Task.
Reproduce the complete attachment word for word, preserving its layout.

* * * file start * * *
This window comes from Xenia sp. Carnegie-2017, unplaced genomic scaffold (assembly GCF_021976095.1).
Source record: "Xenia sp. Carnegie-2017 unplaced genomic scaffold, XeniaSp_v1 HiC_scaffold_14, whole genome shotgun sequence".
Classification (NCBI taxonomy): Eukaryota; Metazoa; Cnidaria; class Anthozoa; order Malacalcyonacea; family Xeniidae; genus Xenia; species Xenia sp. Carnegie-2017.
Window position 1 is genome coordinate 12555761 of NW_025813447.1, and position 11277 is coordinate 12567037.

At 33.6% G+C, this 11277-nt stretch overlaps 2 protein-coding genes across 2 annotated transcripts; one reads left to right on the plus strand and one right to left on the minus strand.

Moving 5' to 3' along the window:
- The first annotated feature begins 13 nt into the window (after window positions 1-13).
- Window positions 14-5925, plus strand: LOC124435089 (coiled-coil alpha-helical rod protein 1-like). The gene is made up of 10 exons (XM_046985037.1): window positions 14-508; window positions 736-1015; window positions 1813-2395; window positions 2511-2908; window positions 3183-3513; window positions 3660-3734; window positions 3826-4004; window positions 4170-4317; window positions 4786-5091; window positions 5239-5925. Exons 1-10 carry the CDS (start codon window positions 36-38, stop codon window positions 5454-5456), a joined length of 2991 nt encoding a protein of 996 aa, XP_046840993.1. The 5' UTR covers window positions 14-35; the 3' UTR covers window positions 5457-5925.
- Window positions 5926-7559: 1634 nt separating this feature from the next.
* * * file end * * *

This window comes from Xenia sp. Carnegie-2017, unplaced genomic scaffold (assembly GCF_021976095.1).
Source record: "Xenia sp. Carnegie-2017 unplaced genomic scaffold, XeniaSp_v1 HiC_scaffold_14, whole genome shotgun sequence".
Classification (NCBI taxonomy): Eukaryota; Metazoa; Cnidaria; class Anthozoa; order Malacalcyonacea; family Xeniidae; genus Xenia; species Xenia sp. Carnegie-2017.
Window position 1 is genome coordinate 12555761 of NW_025813447.1, and position 11277 is coordinate 12567037.

At 33.6% G+C, this 11277-nt stretch overlaps 2 protein-coding genes across 2 annotated transcripts; one reads left to right on the plus strand and one right to left on the minus strand.

Moving 5' to 3' along the window:
- The first annotated feature begins 13 nt into the window (after window positions 1-13).
- Window positions 14-5925, plus strand: LOC124435089 (coiled-coil alpha-helical rod protein 1-like). The gene is made up of 10 exons (XM_046985037.1): window positions 14-508; window positions 736-1015; window positions 1813-2395; window positions 2511-2908; window positions 3183-3513; window positions 3660-3734; window positions 3826-4004; window positions 4170-4317; window positions 4786-5091; window positions 5239-5925. Exons 1-10 carry the CDS (start codon window positions 36-38, stop codon window positions 5454-5456), a joined length of 2991 nt encoding a protein of 996 aa, XP_046840993.1. The 5' UTR covers window positions 14-35; the 3' UTR covers window positions 5457-5925.
- Window positions 5926-7559: 1634 nt separating this feature from the next.